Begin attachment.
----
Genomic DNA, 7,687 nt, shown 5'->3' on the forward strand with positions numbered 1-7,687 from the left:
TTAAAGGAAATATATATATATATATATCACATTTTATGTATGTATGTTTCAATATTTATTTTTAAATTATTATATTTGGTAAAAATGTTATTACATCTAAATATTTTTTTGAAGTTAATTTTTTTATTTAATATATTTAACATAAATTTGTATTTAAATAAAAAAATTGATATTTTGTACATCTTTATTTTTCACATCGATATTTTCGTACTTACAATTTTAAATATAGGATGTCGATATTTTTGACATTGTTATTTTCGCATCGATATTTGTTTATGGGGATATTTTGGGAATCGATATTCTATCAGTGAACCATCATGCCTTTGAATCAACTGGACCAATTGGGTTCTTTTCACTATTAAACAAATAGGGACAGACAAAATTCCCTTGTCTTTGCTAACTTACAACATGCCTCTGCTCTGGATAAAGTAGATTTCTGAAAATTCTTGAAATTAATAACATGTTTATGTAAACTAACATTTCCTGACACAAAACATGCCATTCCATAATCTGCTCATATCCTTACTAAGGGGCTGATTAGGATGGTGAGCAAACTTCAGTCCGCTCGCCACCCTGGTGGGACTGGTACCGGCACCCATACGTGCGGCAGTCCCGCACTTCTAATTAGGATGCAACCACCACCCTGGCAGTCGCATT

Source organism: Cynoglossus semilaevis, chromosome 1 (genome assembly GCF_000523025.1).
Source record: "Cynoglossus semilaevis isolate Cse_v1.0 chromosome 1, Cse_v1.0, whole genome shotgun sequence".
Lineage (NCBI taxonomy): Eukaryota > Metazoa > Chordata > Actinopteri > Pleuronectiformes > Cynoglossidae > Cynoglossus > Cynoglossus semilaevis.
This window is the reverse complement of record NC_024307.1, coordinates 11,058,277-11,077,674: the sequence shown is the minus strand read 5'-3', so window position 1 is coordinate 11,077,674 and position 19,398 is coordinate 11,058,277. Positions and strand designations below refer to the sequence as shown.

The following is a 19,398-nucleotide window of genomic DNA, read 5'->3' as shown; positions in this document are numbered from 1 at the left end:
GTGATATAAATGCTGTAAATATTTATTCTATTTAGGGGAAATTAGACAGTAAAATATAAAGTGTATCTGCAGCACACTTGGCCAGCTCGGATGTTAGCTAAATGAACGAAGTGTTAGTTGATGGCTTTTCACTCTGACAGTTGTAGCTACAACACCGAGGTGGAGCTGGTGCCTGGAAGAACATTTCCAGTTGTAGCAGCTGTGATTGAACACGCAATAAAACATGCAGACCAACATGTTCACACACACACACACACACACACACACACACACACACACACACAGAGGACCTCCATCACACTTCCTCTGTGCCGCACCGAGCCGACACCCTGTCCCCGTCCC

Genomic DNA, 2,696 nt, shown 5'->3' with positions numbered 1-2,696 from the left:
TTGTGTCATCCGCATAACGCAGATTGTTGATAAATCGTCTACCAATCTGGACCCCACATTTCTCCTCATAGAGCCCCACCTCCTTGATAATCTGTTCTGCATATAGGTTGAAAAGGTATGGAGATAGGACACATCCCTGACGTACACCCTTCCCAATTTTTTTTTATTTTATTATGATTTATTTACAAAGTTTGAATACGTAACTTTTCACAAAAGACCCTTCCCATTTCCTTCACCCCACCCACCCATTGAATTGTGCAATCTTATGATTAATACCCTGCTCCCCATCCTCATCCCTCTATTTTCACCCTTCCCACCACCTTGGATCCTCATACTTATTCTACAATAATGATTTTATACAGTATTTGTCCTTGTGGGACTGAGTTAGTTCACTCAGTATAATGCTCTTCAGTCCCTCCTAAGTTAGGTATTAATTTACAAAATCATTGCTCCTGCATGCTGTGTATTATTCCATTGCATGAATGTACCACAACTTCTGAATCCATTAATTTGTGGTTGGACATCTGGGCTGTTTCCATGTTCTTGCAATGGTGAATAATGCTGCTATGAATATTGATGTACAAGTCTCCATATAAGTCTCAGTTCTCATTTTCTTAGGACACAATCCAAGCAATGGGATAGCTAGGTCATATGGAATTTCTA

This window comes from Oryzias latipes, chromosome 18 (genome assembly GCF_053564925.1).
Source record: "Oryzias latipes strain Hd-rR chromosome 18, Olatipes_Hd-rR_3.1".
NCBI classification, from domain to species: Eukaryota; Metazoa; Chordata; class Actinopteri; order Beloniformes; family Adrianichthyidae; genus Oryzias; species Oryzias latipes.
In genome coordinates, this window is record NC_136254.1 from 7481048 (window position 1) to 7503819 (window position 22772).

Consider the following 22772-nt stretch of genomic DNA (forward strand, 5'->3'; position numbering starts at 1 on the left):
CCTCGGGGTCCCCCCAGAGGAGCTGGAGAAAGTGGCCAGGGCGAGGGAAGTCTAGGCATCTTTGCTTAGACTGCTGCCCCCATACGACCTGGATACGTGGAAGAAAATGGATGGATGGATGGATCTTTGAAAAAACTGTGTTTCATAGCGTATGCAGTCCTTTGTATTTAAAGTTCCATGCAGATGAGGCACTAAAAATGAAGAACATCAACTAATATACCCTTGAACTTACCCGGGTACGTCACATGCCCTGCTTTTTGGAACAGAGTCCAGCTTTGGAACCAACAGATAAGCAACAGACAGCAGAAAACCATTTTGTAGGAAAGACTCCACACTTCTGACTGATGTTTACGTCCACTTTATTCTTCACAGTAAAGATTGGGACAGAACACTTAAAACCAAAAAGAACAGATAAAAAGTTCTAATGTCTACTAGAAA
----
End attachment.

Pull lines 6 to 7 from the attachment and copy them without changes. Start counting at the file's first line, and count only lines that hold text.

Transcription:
This window is the reverse complement of record NC_024307.1, coordinates 11,058,277-11,077,674: the sequence shown is the minus strand read 5'-3', so window position 1 is coordinate 11,077,674 and position 19,398 is coordinate 11,058,277. Positions and strand designations below refer to the sequence as shown.

The following is a 19,398-nucleotide window of genomic DNA, read 5'->3' as shown; positions in this document are numbered from 1 at the left end: